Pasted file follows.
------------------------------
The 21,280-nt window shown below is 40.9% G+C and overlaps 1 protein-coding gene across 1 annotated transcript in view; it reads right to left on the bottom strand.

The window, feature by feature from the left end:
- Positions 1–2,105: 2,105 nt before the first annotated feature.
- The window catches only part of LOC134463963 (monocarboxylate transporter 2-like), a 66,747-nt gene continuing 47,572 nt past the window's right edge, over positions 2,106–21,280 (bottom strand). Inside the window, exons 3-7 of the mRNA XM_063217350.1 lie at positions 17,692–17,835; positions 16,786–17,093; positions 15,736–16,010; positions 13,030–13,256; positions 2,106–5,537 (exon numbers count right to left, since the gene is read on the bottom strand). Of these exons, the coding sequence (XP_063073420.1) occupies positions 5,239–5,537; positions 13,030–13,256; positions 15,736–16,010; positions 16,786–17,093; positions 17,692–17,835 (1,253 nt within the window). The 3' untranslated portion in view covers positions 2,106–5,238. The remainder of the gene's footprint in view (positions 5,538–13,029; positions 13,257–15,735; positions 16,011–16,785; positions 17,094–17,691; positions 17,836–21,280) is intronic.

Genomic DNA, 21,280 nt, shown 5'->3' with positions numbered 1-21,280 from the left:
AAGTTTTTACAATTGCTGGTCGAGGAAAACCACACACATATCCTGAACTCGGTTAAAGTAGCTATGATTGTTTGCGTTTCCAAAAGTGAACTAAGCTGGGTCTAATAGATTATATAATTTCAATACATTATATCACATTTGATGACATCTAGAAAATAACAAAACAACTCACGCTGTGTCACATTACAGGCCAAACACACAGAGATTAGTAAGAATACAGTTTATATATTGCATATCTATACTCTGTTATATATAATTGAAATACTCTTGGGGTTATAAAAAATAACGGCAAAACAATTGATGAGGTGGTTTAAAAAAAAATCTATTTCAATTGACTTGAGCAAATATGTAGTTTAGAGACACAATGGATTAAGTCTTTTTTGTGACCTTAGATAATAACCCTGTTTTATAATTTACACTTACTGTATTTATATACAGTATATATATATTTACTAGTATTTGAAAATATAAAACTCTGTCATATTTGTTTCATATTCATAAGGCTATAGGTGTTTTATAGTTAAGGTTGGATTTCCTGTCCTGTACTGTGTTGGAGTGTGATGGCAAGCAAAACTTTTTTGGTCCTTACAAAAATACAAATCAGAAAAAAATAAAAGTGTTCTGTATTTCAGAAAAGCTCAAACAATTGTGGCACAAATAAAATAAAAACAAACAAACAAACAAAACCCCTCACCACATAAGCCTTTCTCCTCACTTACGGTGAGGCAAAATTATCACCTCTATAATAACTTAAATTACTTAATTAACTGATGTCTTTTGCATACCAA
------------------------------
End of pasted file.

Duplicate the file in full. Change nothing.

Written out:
The 21,280-nt window shown below is 40.9% G+C and overlaps 1 protein-coding gene across 1 annotated transcript in view; it reads right to left on the bottom strand.

The window, feature by feature from the left end:
- Positions 1–2,105: 2,105 nt before the first annotated feature.
- The window catches only part of LOC134463963 (monocarboxylate transporter 2-like), a 66,747-nt gene continuing 47,572 nt past the window's right edge, over positions 2,106–21,280 (bottom strand). Inside the window, exons 3-7 of the mRNA XM_063217350.1 lie at positions 17,692–17,835; positions 16,786–17,093; positions 15,736–16,010; positions 13,030–13,256; positions 2,106–5,537 (exon numbers count right to left, since the gene is read on the bottom strand). Of these exons, the coding sequence (XP_063073420.1) occupies positions 5,239–5,537; positions 13,030–13,256; positions 15,736–16,010; positions 16,786–17,093; positions 17,692–17,835 (1,253 nt within the window). The 3' untranslated portion in view covers positions 2,106–5,238. The remainder of the gene's footprint in view (positions 5,538–13,029; positions 13,257–15,735; positions 16,011–16,785; positions 17,094–17,691; positions 17,836–21,280) is intronic.

Genomic DNA, 21,280 nt, shown 5'->3' with positions numbered 1-21,280 from the left:
AAGTTTTTACAATTGCTGGTCGAGGAAAACCACACACATATCCTGAACTCGGTTAAAGTAGCTATGATTGTTTGCGTTTCCAAAAGTGAACTAAGCTGGGTCTAATAGATTATATAATTTCAATACATTATATCACATTTGATGACATCTAGAAAATAACAAAACAACTCACGCTGTGTCACATTACAGGCCAAACACACAGAGATTAGTAAGAATACAGTTTATATATTGCATATCTATACTCTGTTATATATAATTGAAATACTCTTGGGGTTATAAAAAATAACGGCAAAACAATTGATGAGGTGGTTTAAAAAAAAATCTATTTCAATTGACTTGAGCAAATATGTAGTTTAGAGACACAATGGATTAAGTCTTTTTTGTGACCTTAGATAATAACCCTGTTTTATAATTTACACTTACTGTATTTATATACAGTATATATATATTTACTAGTATTTGAAAATATAAAACTCTGTCATATTTGTTTCATATTCATAAGGCTATAGGTGTTTTATAGTTAAGGTTGGATTTCCTGTCCTGTACTGTGTTGGAGTGTGATGGCAAGCAAAACTTTTTTGGTCCTTACAAAAATACAAATCAGAAAAAAATAAAAGTGTTCTGTATTTCAGAAAAGCTCAAACAATTGTGGCACAAATAAAATAAAAACAAACAAACAAACAAAACCCCTCACCACATAAGCCTTTCTCCTCACTTACGGTGAGGCAAAATTATCACCTCTATAATAACTTAAATTACTTAATTAACTGATGTCTTTTGCATACCAA